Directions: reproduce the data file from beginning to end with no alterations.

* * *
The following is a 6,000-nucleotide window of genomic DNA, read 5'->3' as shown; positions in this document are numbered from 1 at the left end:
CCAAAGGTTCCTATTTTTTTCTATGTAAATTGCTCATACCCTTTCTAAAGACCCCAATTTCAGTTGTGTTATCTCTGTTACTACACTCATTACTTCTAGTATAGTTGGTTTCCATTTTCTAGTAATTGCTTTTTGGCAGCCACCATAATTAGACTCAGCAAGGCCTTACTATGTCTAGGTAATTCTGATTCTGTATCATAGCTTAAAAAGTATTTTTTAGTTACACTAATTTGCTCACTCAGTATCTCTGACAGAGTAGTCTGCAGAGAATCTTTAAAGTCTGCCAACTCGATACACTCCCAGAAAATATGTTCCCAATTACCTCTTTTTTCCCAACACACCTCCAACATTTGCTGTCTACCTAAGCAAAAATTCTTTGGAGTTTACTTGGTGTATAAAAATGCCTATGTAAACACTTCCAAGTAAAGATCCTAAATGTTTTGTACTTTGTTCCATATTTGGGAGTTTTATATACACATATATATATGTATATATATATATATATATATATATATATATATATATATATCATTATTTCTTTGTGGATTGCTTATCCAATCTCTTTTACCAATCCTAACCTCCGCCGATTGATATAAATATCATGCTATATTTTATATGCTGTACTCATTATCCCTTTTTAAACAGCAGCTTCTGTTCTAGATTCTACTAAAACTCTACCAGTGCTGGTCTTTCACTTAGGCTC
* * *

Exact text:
The following is a 6,000-nucleotide window of genomic DNA, read 5'->3' as shown; positions in this document are numbered from 1 at the left end:
CCAAAGGTTCCTATTTTTTTCTATGTAAATTGCTCATACCCTTTCTAAAGACCCCAATTTCAGTTGTGTTATCTCTGTTACTACACTCATTACTTCTAGTATAGTTGGTTTCCATTTTCTAGTAATTGCTTTTTGGCAGCCACCATAATTAGACTCAGCAAGGCCTTACTATGTCTAGGTAATTCTGATTCTGTATCATAGCTTAAAAAGTATTTTTTAGTTACACTAATTTGCTCACTCAGTATCTCTGACAGAGTAGTCTGCAGAGAATCTTTAAAGTCTGCCAACTCGATACACTCCCAGAAAATATGTTCCCAATTACCTCTTTTTTCCCAACACACCTCCAACATTTGCTGTCTACCTAAGCAAAAATTCTTTGGAGTTTACTTGGTGTATAAAAATGCCTATGTAAACACTTCCAAGTAAAGATCCTAAATGTTTTGTACTTTGTTCCATATTTGGGAGTTTTATATACACATATATATATGTATATATATATATATATATATATATATATATATATATATATCATTATTTCTTTGTGGATTGCTTATCCAATCTCTTTTACCAATCCTAACCTCCGCCGATTGATATAAATATCATGCTATATTTTATATGCTGTACTCATTATCCCTTTTTAAACAGCAGCTTCTGTTCTAGATTCTACTAAAACTCTACCAGTGCTGGTCTTTCACTTAGGCTC